MARIA is a polarized neutron reflectometer specialized on the analysis of thin magnetic layered structures. Besides cryogenic temperatures and magnetic fields users may have MARIA with a Molecular Beam Epitaxy used also for this experiment. © W. Schürmann / TUM
Thin film systems with controlled interfaces are very interesting as they can give rise to exotic physical phenomena and novel functionalities. Coupling between superconducting and ferromagnetic states in hybrid oxide heterostructures is a topic of intense basic research. Synergy between superconducting and magnetic orders turns out to be impossible due to the fact that the magnetic exchange field in a ferromagnet tends to spin-polarize electrons and breaks apart the opposite-spin singlet Cooper pairs (the hallmark of superconductivity). A combination of both is possible only at engineered interfaces, wherein the superconductor affects the ferromagnetic order forming a magnetic “dead layer” via pi-state in the ferromagnet side or via triplet-pairing induced in the superconductor side: popularly known as the so called “proximity effect”. Scientists around the world have observed a number of exotic phenomena in such thin-film systems. So far, however, no one has studied what happens if in between these two layers, an insulator material is interleaved.
A team of physicists from the Bhabha Atomic Research Center (BARC) Mumbai and the Physics department of TU Munich, in collaboration with Forschungszentrum Jülich faces up to this question. For this they have placed a thin layer of SrTiO3 as an insulator in between a superconducting layer and a ferromagnetic layer and studied this three-layer hybrid system. The neutron reflectivity measurements on this system were performed at the reflectometer MARIA which is particularly suited to investigate thin buried magnetic layers with polarized neutrons.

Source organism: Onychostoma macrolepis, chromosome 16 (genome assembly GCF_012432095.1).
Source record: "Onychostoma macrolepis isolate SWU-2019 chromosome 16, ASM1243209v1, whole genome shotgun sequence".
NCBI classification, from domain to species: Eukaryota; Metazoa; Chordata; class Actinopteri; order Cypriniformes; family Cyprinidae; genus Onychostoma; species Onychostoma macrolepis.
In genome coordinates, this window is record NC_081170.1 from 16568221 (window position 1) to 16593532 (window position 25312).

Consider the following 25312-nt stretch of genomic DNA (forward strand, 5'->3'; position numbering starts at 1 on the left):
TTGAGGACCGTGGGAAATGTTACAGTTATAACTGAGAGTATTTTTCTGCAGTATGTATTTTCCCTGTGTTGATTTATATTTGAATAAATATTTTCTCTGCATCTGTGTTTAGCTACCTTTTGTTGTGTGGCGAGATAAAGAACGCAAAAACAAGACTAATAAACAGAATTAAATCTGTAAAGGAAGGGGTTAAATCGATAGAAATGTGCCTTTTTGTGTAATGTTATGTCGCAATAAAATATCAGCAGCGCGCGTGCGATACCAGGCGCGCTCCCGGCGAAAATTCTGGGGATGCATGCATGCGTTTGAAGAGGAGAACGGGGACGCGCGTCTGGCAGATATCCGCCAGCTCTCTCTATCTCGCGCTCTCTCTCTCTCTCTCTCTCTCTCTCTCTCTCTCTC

© Amitesh Paul
The team of scientists found a surprising result: even across the insulating oxide layer the superconductor influences the magnetization of the ferromagnetic layer. They could see that a layer with a reduced magnetization at the interface is created at the ferromagnetic interface. The thinner the insulator layer, the thicker is the magnetically depleted layer. From these results, the researchers conclude unambiguously that the Cooper pairs of the superconductor have managed to tunnel through the insulating oxide layer which induces the lowering of the magnetization in the ferromagnet side. Amitesh Paul, one of the coordinators of this project from MLZ, who has also performed the experiments, is delighted with this result: “We are a big step forward in exploring the fundamental aspect of superconducting order parameter tunneling and consequent magnetic modulation in these hybrid heterostructures. In the future, one can use even better local imaging techniques in combination with scattering techniques for a deeper insight into the phenomenon”.
C. L. Prajapat et al., Superconductivity-induced magnetization depletion in a ferromagnet through an insulator in a ferromagnet–insulator–superconductor hybrid oxide heterostructure, Nanoscale 8, 10188 (2016)